Wednesday, March 18, 2009

Hygiene for the Lightweight Backpacker

One important topic to me, and anyone that I need to share breathing space with, is hygiene. To me, I have real difficulty sleeping when I’m nasty and being clean by the time I get to bed is high on my priority list. Truth be told, I wish it were high on others list too. I also find it important to maintain a certain standard or human connection to the civilized world though routines such as nightly wash-ups, brushing my teeth twice a day, flossing, etc. Other than the obvious personal benefit, the reality is that good hygiene will significantly improve the performance of your clothing, sleep system, etc., as your sweat and body oils do nothing but clog breathability and damage fabrics. Although practicing good hygiene is made a little more difficult in the backcountry, it is achievable.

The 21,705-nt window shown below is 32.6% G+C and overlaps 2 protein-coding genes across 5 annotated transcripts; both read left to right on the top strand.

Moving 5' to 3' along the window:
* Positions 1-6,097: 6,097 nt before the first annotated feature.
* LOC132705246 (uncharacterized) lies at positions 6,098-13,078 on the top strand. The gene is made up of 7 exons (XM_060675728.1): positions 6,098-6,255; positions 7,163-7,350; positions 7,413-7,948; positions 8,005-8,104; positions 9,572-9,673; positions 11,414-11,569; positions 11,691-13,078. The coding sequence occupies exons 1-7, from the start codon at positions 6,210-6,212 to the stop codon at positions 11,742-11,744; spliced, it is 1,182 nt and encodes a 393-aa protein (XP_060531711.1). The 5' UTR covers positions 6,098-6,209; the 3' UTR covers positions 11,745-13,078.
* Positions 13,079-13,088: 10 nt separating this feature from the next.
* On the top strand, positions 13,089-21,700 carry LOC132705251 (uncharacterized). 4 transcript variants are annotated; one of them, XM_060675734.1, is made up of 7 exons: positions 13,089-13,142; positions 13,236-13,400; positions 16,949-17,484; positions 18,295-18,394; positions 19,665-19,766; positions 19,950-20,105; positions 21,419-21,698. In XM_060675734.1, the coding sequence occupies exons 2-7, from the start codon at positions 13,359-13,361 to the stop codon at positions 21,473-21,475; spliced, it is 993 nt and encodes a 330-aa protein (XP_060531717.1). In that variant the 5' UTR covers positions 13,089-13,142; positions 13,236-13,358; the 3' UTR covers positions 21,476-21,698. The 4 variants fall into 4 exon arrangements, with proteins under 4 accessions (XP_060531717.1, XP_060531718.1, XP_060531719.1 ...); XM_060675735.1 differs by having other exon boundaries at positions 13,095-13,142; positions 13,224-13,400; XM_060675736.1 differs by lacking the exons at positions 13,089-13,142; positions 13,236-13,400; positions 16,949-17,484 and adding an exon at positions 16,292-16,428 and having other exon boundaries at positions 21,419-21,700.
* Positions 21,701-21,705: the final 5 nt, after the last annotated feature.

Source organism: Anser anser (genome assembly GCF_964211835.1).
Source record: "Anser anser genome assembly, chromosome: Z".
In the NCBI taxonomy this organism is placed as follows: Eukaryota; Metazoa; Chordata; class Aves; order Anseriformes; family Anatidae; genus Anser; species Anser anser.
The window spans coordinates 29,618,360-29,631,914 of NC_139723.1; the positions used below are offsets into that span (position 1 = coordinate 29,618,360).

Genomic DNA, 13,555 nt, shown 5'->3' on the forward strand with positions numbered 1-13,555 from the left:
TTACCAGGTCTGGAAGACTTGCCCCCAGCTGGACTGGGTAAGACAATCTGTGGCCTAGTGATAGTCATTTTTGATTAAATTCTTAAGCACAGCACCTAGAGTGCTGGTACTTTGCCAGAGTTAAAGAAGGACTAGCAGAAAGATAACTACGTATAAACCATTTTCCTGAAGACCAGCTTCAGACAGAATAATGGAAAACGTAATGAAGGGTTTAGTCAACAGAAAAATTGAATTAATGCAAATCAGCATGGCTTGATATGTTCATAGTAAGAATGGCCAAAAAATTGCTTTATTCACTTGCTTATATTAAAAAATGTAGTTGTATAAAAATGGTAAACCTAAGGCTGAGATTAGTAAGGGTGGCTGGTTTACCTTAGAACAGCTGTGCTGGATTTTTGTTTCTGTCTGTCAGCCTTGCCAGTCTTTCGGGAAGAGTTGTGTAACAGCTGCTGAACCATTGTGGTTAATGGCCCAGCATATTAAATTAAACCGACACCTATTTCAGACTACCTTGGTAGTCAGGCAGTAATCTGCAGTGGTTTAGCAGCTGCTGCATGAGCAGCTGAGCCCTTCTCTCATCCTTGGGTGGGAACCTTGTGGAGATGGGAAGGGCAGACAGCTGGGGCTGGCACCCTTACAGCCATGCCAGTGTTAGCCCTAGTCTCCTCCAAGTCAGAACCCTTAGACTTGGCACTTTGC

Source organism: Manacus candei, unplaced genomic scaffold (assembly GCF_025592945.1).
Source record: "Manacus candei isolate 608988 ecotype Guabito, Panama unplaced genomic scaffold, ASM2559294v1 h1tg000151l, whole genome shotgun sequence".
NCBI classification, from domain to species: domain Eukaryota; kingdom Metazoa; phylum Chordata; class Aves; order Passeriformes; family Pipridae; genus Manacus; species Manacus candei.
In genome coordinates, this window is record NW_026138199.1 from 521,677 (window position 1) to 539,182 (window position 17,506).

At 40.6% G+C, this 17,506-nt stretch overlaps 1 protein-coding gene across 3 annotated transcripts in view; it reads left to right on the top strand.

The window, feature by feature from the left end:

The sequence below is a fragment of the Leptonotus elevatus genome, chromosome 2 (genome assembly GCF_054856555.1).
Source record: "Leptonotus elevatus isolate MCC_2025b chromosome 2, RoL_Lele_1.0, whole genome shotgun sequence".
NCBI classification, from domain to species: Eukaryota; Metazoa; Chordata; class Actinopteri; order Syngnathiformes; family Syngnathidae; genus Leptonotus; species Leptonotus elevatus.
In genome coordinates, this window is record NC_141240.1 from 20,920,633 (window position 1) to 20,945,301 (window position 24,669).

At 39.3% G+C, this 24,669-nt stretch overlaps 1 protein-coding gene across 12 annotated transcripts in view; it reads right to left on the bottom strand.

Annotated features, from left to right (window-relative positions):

First and foremost, you don’t need a lot to be clean. My backcountry wash kit consists of something to hold or throw water (water bottle, SilNylon bag or stuff sack, plastic bag….cupped hands), something to dry and scrub myself (bandana, unused clothing, packable towel), and some environmentally-free soap (Dr. Bronner). To give you some links I’ll send you to the Anti Gravity Gear folks ( which have quite a few good options on their website such as a 1 gallon water SylNylon water bag, a fingertip toothbrush, and Dr. Bronner’s soap which you’ll need to repackage Obviously this kind of gear can be found in a lot of places and your preference will obviously guide you. For example, I don’t like the fingertip toothbrush because I don’t like putting my hands in my mouth even if they are clean. I also don’t use a baby toothbrush because they are too small. For me, I simply picked up a regular-sized toothbrush, chopped off the handle to a functional length, and that was it.